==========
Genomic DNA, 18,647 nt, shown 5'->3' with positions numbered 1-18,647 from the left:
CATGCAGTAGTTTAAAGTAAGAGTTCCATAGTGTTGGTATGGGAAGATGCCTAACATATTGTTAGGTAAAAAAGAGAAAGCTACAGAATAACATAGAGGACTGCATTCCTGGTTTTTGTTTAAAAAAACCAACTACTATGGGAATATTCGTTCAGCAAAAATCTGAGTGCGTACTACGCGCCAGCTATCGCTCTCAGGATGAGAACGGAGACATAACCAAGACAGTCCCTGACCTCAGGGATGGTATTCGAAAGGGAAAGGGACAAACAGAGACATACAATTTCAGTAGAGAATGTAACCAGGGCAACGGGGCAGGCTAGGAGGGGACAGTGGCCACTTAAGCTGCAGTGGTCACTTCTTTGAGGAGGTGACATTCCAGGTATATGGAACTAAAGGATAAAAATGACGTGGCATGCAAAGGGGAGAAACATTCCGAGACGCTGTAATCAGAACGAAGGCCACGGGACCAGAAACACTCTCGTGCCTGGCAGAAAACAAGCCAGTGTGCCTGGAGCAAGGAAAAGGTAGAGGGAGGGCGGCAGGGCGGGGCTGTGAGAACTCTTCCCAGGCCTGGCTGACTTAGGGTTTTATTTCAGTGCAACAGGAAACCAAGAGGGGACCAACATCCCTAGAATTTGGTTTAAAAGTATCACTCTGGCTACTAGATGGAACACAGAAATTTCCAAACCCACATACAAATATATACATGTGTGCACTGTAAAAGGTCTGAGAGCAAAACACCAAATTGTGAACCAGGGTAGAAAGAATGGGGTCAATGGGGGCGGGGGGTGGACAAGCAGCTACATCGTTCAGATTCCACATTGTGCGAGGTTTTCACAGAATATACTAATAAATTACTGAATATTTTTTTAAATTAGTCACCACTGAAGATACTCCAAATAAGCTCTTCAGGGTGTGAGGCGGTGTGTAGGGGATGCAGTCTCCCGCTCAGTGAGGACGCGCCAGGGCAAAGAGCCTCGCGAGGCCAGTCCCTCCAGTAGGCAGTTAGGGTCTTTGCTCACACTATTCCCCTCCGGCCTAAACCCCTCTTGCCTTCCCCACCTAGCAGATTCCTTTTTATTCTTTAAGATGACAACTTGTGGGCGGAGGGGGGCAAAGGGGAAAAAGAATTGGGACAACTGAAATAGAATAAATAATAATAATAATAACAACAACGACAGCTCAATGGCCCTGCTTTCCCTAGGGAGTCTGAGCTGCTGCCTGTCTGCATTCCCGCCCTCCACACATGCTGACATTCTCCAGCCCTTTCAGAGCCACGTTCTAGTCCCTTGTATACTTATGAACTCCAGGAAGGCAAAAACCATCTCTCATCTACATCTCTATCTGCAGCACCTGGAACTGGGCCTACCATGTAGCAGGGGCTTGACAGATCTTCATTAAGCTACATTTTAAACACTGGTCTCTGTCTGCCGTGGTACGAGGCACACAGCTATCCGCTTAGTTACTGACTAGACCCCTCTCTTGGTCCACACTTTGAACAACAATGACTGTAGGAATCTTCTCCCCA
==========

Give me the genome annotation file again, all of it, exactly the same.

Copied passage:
Genomic DNA, 18,647 nt, shown 5'->3' with positions numbered 1-18,647 from the left:
CATGCAGTAGTTTAAAGTAAGAGTTCCATAGTGTTGGTATGGGAAGATGCCTAACATATTGTTAGGTAAAAAAGAGAAAGCTACAGAATAACATAGAGGACTGCATTCCTGGTTTTTGTTTAAAAAAACCAACTACTATGGGAATATTCGTTCAGCAAAAATCTGAGTGCGTACTACGCGCCAGCTATCGCTCTCAGGATGAGAACGGAGACATAACCAAGACAGTCCCTGACCTCAGGGATGGTATTCGAAAGGGAAAGGGACAAACAGAGACATACAATTTCAGTAGAGAATGTAACCAGGGCAACGGGGCAGGCTAGGAGGGGACAGTGGCCACTTAAGCTGCAGTGGTCACTTCTTTGAGGAGGTGACATTCCAGGTATATGGAACTAAAGGATAAAAATGACGTGGCATGCAAAGGGGAGAAACATTCCGAGACGCTGTAATCAGAACGAAGGCCACGGGACCAGAAACACTCTCGTGCCTGGCAGAAAACAAGCCAGTGTGCCTGGAGCAAGGAAAAGGTAGAGGGAGGGCGGCAGGGCGGGGCTGTGAGAACTCTTCCCAGGCCTGGCTGACTTAGGGTTTTATTTCAGTGCAACAGGAAACCAAGAGGGGACCAACATCCCTAGAATTTGGTTTAAAAGTATCACTCTGGCTACTAGATGGAACACAGAAATTTCCAAACCCACATACAAATATATACATGTGTGCACTGTAAAAGGTCTGAGAGCAAAACACCAAATTGTGAACCAGGGTAGAAAGAATGGGGTCAATGGGGGCGGGGGGTGGACAAGCAGCTACATCGTTCAGATTCCACATTGTGCGAGGTTTTCACAGAATATACTAATAAATTACTGAATATTTTTTTAAATTAGTCACCACTGAAGATACTCCAAATAAGCTCTTCAGGGTGTGAGGCGGTGTGTAGGGGATGCAGTCTCCCGCTCAGTGAGGACGCGCCAGGGCAAAGAGCCTCGCGAGGCCAGTCCCTCCAGTAGGCAGTTAGGGTCTTTGCTCACACTATTCCCCTCCGGCCTAAACCCCTCTTGCCTTCCCCACCTAGCAGATTCCTTTTTATTCTTTAAGATGACAACTTGTGGGCGGAGGGGGGCAAAGGGGAAAAAGAATTGGGACAACTGAAATAGAATAAATAATAATAATAATAACAACAACGACAGCTCAATGGCCCTGCTTTCCCTAGGGAGTCTGAGCTGCTGCCTGTCTGCATTCCCGCCCTCCACACATGCTGACATTCTCCAGCCCTTTCAGAGCCACGTTCTAGTCCCTTGTATACTTATGAACTCCAGGAAGGCAAAAACCATCTCTCATCTACATCTCTATCTGCAGCACCTGGAACTGGGCCTACCATGTAGCAGGGGCTTGACAGATCTTCATTAAGCTACATTTTAAACACTGGTCTCTGTCTGCCGTGGTACGAGGCACACAGCTATCCGCTTAGTTACTGACTAGACCCCTCTCTTGGTCCACACTTTGAACAACAATGACTGTAGGAATCTTCTCCCCA